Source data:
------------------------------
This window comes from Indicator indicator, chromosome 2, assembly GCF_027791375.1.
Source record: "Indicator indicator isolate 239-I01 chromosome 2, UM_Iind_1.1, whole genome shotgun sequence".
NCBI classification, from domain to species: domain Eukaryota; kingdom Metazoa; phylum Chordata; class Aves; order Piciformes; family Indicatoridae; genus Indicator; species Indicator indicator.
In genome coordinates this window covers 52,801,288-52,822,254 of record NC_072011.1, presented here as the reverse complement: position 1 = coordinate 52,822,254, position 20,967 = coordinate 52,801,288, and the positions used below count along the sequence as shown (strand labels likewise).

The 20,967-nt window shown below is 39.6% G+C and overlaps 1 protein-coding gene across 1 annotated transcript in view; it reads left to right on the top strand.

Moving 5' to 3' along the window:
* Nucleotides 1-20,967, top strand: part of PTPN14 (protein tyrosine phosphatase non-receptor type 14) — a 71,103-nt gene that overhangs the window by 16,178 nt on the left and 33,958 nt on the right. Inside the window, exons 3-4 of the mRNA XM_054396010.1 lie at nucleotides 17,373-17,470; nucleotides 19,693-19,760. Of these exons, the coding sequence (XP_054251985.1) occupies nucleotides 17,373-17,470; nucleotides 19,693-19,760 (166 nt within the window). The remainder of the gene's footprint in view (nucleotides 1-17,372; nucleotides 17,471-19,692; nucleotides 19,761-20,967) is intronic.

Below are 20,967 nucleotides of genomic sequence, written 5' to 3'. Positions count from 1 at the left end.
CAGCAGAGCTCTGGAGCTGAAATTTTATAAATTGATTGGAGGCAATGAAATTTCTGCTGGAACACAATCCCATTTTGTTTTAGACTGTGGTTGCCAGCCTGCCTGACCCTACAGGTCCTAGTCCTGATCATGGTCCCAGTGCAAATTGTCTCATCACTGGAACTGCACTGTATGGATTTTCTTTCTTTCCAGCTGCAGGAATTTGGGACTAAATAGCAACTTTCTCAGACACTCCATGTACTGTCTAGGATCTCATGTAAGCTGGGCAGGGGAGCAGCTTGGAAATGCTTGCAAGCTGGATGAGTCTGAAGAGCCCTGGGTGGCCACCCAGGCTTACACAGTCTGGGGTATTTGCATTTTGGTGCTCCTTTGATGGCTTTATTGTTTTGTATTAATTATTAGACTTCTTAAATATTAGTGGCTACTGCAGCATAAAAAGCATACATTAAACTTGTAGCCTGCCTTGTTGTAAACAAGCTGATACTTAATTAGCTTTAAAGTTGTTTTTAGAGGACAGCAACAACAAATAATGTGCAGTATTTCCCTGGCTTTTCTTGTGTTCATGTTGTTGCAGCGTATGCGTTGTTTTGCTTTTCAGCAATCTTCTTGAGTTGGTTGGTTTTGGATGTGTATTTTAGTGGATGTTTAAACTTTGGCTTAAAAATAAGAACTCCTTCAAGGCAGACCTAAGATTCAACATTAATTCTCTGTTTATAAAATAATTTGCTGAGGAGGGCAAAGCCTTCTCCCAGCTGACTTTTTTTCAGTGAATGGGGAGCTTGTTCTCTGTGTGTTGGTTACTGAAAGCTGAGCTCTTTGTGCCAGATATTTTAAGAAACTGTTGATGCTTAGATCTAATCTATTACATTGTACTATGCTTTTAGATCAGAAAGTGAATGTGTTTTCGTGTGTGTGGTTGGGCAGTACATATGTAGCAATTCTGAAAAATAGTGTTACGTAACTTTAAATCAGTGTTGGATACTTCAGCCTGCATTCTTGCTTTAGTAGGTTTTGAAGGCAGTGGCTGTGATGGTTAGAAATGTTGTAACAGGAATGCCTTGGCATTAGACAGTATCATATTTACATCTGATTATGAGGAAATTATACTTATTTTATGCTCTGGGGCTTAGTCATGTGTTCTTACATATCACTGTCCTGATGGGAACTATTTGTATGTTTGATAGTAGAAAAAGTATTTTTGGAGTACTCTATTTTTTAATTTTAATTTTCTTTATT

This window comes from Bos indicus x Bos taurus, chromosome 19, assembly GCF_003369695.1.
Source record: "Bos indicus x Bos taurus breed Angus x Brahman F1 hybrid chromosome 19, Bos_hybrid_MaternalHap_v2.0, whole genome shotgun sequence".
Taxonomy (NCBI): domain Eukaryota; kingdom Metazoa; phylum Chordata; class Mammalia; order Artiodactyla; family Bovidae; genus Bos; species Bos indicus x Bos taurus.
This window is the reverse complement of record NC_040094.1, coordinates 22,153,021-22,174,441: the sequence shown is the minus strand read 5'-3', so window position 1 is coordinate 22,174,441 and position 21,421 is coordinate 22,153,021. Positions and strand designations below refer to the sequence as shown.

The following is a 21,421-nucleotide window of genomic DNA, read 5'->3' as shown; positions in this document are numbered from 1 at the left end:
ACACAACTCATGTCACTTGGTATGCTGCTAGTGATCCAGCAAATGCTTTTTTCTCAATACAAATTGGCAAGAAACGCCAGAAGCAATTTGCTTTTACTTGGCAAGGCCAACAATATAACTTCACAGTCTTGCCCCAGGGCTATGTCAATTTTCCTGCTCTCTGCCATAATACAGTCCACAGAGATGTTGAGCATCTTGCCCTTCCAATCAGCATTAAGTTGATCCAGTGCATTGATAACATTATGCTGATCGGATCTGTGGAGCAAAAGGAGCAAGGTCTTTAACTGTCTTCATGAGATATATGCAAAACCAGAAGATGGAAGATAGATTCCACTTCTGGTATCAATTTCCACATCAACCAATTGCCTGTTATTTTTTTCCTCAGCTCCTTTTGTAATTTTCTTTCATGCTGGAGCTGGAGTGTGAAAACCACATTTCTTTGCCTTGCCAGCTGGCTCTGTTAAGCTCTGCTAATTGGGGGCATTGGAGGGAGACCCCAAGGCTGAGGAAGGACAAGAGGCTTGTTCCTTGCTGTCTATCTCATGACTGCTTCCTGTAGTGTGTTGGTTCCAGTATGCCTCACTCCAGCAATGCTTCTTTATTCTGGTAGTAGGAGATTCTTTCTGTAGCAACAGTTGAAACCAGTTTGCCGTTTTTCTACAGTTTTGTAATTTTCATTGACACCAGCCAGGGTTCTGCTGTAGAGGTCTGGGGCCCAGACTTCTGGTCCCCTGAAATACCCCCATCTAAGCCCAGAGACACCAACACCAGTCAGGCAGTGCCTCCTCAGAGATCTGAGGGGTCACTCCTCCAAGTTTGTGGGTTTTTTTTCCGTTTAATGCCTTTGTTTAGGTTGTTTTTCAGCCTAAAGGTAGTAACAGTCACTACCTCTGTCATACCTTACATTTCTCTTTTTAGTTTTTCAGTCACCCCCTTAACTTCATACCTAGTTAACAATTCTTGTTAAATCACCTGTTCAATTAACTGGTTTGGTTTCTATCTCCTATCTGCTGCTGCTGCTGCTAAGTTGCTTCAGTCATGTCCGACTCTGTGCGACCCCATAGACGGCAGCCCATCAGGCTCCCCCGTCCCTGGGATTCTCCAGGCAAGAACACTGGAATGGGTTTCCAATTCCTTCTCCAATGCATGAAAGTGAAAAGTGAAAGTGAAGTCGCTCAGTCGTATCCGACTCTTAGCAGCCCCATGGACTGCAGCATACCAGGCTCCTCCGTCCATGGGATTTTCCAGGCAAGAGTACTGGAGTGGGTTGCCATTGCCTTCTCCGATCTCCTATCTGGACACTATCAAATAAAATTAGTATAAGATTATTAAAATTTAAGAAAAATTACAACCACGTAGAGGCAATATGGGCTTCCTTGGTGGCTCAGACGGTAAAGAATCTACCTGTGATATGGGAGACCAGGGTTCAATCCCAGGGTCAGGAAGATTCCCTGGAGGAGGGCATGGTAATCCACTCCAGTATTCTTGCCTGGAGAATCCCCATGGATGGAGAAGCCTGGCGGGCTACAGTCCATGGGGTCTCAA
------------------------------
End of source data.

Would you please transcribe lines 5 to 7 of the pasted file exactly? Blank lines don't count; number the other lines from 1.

The 20,967-nt window shown below is 39.6% G+C and overlaps 1 protein-coding gene across 1 annotated transcript in view; it reads left to right on the top strand.

Moving 5' to 3' along the window:
* Nucleotides 1-20,967, top strand: part of PTPN14 (protein tyrosine phosphatase non-receptor type 14) — a 71,103-nt gene that overhangs the window by 16,178 nt on the left and 33,958 nt on the right. Inside the window, exons 3-4 of the mRNA XM_054396010.1 lie at nucleotides 17,373-17,470; nucleotides 19,693-19,760. Of these exons, the coding sequence (XP_054251985.1) occupies nucleotides 17,373-17,470; nucleotides 19,693-19,760 (166 nt within the window). The remainder of the gene's footprint in view (nucleotides 1-17,372; nucleotides 17,471-19,692; nucleotides 19,761-20,967) is intronic.